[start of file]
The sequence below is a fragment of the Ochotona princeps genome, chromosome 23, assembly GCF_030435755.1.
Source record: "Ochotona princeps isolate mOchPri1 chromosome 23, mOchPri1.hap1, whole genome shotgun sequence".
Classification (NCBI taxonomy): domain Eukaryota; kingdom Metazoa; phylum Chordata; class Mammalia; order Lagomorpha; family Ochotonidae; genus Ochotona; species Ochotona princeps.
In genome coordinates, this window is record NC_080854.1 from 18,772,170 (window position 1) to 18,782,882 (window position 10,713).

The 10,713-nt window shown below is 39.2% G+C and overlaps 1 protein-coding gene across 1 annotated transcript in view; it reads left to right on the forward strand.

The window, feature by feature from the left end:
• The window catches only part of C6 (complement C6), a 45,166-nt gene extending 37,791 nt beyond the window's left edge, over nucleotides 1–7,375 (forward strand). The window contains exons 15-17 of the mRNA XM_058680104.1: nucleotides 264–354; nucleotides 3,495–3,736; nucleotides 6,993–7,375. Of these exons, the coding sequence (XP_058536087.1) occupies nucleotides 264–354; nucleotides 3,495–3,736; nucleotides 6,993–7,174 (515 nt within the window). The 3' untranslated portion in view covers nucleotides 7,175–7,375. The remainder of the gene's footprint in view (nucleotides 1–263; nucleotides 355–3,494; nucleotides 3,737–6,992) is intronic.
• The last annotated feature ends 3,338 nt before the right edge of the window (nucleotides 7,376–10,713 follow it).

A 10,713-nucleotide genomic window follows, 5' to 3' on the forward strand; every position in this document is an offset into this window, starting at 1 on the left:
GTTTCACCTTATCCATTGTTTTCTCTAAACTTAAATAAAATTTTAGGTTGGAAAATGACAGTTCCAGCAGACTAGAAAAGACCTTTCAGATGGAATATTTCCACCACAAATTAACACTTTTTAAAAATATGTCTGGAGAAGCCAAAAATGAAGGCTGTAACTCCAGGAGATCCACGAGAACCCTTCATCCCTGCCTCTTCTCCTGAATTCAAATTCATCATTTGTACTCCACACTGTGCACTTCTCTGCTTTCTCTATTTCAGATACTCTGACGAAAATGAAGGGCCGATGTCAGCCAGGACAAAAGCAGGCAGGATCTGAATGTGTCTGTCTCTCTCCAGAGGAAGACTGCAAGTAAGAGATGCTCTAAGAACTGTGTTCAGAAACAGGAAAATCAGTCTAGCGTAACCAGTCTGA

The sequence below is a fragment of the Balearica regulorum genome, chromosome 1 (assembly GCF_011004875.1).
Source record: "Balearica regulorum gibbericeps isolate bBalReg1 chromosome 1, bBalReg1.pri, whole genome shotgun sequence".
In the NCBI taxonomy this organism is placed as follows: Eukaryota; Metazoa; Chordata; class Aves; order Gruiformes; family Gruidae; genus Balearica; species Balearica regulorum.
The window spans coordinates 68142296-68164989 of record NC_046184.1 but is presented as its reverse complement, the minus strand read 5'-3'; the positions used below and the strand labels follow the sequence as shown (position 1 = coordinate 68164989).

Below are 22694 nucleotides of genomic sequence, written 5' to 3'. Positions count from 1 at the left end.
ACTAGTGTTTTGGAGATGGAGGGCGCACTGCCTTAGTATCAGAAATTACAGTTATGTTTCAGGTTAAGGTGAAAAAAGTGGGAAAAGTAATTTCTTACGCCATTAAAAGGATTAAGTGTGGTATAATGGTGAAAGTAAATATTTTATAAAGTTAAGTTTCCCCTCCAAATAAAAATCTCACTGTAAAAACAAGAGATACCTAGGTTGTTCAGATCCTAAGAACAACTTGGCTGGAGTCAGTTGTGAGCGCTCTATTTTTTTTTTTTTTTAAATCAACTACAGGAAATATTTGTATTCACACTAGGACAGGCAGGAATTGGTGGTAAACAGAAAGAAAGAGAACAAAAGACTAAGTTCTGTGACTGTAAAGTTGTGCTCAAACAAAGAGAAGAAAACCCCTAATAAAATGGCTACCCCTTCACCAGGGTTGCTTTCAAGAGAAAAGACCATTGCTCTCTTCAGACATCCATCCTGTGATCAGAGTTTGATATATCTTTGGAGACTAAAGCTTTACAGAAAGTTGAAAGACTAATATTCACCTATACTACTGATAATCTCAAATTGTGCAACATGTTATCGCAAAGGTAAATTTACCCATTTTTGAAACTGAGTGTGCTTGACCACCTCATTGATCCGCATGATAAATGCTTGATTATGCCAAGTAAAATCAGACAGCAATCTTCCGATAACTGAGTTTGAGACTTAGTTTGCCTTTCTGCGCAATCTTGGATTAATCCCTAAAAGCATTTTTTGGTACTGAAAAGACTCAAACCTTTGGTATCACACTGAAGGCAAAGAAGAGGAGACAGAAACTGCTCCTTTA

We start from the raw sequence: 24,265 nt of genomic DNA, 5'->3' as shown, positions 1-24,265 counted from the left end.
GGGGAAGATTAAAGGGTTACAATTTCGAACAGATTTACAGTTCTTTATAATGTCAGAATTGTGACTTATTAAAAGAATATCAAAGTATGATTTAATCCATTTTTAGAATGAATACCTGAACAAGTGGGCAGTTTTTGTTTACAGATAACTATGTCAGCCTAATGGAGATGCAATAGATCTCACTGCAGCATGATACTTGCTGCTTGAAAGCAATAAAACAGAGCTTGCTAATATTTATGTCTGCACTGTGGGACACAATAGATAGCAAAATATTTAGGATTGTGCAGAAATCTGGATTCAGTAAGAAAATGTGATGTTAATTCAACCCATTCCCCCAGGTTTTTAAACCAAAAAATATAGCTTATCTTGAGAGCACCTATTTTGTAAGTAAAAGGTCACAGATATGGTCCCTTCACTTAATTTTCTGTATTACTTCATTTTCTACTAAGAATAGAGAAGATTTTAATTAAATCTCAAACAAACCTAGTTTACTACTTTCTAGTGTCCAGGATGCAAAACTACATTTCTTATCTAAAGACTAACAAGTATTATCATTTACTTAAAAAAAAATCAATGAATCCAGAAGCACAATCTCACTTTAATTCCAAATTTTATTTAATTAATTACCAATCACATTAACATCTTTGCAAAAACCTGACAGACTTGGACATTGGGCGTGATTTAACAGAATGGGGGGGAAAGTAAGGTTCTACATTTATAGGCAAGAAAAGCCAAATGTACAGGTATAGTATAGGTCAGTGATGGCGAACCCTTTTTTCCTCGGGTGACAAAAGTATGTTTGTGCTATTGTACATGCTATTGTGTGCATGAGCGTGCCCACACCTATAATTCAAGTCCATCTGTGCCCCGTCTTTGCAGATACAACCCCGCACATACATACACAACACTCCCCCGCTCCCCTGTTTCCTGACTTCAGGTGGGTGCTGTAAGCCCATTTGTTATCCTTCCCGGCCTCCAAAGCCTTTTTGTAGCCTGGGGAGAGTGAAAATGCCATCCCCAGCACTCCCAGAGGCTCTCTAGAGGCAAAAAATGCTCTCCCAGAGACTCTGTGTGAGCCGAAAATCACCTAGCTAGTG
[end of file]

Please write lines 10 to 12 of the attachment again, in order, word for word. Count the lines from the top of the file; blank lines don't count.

GTTTCACCTTATCCATTGTTTTCTCTAAACTTAAATAAAATTTTAGGTTGGAAAATGACAGTTCCAGCAGACTAGAAAAGACCTTTCAGATGGAATATTTCCACCACAAATTAACACTTTTTAAAAATATGTCTGGAGAAGCCAAAAATGAAGGCTGTAACTCCAGGAGATCCACGAGAACCCTTCATCCCTGCCTCTTCTCCTGAATTCAAATTCATCATTTGTACTCCACACTGTGCACTTCTCTGCTTTCTCTATTTCAGATACTCTGACGAAAATGAAGGGCCGATGTCAGCCAGGACAAAAGCAGGCAGGATCTGAATGTGTCTGTCTCTCTCCAGAGGAAGACTGCAAGTAAGAGATGCTCTAAGAACTGTGTTCAGAAACAGGAAAATCAGTCTAGCGTAACCAGTCTGA

The sequence below is a fragment of the Balearica regulorum genome, chromosome 1 (assembly GCF_011004875.1).
Source record: "Balearica regulorum gibbericeps isolate bBalReg1 chromosome 1, bBalReg1.pri, whole genome shotgun sequence".